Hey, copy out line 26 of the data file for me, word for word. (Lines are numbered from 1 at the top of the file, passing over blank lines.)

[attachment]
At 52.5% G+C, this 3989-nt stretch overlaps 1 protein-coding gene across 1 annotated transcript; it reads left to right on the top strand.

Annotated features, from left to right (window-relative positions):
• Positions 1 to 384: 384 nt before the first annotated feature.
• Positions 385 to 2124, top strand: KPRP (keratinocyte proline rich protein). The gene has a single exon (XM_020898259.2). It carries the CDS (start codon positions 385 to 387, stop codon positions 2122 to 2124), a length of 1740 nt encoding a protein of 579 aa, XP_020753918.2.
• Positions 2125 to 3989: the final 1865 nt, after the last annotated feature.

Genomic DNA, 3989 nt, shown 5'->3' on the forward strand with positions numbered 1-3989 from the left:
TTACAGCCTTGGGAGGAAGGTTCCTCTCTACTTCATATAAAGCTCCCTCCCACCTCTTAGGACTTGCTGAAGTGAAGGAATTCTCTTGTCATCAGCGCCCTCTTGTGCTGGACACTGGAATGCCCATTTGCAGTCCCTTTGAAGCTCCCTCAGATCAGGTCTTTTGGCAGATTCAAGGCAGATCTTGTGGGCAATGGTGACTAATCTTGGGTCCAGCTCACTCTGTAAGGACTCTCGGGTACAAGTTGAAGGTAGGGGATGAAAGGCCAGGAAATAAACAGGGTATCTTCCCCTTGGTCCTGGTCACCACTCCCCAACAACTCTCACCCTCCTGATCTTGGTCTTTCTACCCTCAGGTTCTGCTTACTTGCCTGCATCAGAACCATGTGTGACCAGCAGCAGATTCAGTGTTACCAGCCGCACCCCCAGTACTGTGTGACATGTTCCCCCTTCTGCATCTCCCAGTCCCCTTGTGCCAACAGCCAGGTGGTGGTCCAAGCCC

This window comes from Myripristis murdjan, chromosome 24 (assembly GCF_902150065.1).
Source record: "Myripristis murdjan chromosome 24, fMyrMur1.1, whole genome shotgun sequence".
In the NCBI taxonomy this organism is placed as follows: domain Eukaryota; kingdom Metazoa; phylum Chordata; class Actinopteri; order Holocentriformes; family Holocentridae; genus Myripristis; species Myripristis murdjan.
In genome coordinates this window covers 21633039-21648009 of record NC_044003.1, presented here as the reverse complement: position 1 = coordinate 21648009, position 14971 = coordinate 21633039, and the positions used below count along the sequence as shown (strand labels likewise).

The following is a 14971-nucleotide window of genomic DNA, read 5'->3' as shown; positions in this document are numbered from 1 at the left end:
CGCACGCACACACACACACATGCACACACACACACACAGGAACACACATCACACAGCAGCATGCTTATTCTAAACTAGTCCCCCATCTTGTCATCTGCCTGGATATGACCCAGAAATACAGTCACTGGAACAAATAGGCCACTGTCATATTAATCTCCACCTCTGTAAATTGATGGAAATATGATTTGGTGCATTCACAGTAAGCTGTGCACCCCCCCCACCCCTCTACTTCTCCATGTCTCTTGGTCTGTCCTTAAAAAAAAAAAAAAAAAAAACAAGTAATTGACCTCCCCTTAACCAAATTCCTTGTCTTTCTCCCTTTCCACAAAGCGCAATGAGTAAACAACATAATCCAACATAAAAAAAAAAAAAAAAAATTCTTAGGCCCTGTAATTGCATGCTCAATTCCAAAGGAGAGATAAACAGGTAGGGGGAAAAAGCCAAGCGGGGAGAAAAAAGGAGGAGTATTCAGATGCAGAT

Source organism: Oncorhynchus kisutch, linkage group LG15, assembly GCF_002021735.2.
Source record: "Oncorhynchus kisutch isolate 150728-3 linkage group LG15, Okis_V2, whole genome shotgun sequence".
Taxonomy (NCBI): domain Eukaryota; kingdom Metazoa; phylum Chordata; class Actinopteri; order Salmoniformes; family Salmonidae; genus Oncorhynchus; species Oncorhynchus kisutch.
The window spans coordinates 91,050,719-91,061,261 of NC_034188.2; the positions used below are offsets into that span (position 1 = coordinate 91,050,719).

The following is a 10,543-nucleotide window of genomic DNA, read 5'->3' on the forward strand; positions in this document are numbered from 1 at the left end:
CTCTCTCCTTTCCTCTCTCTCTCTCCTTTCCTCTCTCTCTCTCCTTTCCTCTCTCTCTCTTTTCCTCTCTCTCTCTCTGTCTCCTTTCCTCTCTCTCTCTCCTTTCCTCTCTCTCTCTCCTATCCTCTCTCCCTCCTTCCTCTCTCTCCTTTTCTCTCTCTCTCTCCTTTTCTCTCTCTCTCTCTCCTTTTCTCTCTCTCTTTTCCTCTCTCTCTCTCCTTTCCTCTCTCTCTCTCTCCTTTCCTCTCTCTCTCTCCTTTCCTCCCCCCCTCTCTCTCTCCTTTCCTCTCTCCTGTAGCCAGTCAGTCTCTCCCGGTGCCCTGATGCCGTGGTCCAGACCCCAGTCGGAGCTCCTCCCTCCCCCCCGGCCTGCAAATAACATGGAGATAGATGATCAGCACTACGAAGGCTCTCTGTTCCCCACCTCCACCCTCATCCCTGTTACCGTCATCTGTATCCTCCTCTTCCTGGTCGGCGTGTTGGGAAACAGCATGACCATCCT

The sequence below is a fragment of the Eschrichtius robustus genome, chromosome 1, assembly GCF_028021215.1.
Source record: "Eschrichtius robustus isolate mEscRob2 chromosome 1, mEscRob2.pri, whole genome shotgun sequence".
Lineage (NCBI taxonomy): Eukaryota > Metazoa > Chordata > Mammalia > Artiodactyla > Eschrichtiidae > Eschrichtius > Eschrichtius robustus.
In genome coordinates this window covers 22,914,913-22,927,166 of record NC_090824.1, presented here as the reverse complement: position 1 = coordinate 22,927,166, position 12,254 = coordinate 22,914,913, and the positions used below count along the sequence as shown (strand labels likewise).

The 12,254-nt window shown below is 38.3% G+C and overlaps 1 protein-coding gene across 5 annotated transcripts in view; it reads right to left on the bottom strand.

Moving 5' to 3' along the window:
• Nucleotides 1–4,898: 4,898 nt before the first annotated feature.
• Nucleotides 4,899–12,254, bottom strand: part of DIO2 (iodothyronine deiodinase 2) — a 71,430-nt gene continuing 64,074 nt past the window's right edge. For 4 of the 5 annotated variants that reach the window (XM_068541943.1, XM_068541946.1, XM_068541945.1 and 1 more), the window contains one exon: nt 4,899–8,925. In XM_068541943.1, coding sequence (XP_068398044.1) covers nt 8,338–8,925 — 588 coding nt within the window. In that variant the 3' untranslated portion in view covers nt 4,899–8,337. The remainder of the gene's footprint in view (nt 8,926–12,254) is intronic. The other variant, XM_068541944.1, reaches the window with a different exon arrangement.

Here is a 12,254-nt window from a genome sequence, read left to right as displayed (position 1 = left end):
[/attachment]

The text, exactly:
• Nucleotides 1–4,898: 4,898 nt before the first annotated feature.